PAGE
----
A survey from HUB International revealed that more employers ranked wellness (83%) and cost management (76%) as a top priority than ACA compliance (60%). The study focused on small and middle market companies by surveying 400 senior-level human resource and finance executives from companies with 50 to 1,000 employees. Broken down further by employer size, wellness and productivity is a top concern for 90% of organizations with 500 to 1,000 employees; 81% of those with 100 to 499 employees; and 78% of organizations with 50-99 employees.
With wellness in such high demand, the million-dollar question still exits: how do employers improve wellness
return on investment (ROI) value on investment (VOI)? According to the survey, the less tangible benefits of wellness programs have proven harder to measure. Just 35% of employers reported improved productivity and 35% cited improved morale. Employee turnover, absenteeism, and chronic disease management had even lower rates of measurable improvement. According to Linda Keller, National Chief Operating Officer of Employee Benefits for HUB International, “Those results are harder to measure. As employers are moving forward on wellness programs, they’re structuring them more around employee engagement, employee productivity, and employee morale.”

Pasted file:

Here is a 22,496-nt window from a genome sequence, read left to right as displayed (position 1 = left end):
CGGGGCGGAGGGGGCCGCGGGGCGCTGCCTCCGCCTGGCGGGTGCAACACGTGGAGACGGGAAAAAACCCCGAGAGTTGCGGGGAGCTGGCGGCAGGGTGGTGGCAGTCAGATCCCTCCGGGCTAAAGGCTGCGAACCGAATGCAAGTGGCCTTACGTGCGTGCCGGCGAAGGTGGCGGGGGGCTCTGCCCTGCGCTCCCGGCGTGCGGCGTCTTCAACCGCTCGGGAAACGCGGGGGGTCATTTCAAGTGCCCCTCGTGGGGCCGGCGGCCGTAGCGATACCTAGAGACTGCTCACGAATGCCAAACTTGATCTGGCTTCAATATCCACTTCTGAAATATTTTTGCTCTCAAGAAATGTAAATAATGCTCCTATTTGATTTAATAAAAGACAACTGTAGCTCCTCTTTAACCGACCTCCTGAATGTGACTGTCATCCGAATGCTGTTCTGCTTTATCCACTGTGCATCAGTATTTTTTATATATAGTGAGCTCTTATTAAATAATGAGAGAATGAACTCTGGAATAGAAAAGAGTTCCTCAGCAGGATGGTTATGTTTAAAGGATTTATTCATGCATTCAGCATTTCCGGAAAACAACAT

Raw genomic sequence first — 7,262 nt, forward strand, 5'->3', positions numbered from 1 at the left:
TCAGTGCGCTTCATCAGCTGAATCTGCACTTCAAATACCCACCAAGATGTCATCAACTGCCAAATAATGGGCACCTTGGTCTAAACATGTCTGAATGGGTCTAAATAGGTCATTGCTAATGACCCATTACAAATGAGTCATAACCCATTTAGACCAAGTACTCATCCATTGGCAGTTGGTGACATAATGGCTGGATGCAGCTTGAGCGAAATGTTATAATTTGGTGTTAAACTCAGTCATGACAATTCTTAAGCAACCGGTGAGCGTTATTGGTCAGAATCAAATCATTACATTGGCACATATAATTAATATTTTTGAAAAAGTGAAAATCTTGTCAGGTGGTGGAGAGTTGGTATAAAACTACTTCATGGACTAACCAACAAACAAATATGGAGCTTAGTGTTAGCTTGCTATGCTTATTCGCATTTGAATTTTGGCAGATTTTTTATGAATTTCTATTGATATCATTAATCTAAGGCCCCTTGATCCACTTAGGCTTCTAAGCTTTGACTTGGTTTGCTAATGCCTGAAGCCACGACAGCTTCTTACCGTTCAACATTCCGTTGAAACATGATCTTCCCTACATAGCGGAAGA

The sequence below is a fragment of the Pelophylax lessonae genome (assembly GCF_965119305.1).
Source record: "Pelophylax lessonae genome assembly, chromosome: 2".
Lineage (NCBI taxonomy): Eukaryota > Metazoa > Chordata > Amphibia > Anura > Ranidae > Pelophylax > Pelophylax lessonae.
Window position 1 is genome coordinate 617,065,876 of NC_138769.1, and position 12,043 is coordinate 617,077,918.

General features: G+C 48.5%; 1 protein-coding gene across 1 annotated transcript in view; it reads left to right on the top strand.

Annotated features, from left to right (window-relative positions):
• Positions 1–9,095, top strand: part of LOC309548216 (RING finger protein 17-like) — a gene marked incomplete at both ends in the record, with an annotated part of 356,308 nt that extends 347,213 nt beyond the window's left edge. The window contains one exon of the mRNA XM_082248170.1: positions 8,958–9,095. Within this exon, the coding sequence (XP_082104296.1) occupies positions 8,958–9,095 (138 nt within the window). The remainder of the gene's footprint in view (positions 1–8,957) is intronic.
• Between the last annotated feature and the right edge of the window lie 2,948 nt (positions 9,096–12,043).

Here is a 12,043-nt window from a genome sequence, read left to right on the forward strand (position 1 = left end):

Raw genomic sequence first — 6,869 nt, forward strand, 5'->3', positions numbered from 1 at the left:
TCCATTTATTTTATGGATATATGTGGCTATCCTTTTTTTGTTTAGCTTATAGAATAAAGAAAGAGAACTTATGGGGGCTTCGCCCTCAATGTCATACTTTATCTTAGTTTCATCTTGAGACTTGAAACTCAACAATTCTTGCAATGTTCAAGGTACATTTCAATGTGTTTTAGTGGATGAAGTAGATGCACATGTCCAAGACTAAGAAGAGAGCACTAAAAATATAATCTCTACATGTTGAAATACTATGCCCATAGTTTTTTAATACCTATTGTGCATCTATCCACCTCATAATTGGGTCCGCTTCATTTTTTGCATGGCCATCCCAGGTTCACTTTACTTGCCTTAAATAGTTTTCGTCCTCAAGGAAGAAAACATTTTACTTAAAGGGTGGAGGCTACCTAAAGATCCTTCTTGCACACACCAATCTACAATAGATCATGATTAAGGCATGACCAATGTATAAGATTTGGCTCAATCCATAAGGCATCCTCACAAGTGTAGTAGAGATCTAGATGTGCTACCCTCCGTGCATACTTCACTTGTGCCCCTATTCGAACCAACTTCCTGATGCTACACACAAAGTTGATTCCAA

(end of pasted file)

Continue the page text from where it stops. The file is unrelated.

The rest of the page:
If more employers are focusing on employee engagement, employee productivity, and employee morale, why are more employers not dropping programs that don’t deliver directly on these specific benefits, like biometric screenings and health risk assessments (HRAs)? Specifically, legacy wellness programs do nothing to engage employees with the company or their colleagues. Also, these programs are one-time events so the concept of sustainable engagement does not even apply. To be fair, screenings and HRAs are precursors to other programs like health coaching, but these costly services often have limited employee engagement impacts as well.
Employers also need to think closely about how they measure the intangibles. At the very least, employers need to incorporate regular surveys throughout their program. Wellable initiates surveys after each challenge. Surveys can help capture the qualitative factors often unseen through traditional quantitative data, such as employee morale. Surveys also help identify areas an employer can improve their program going forward.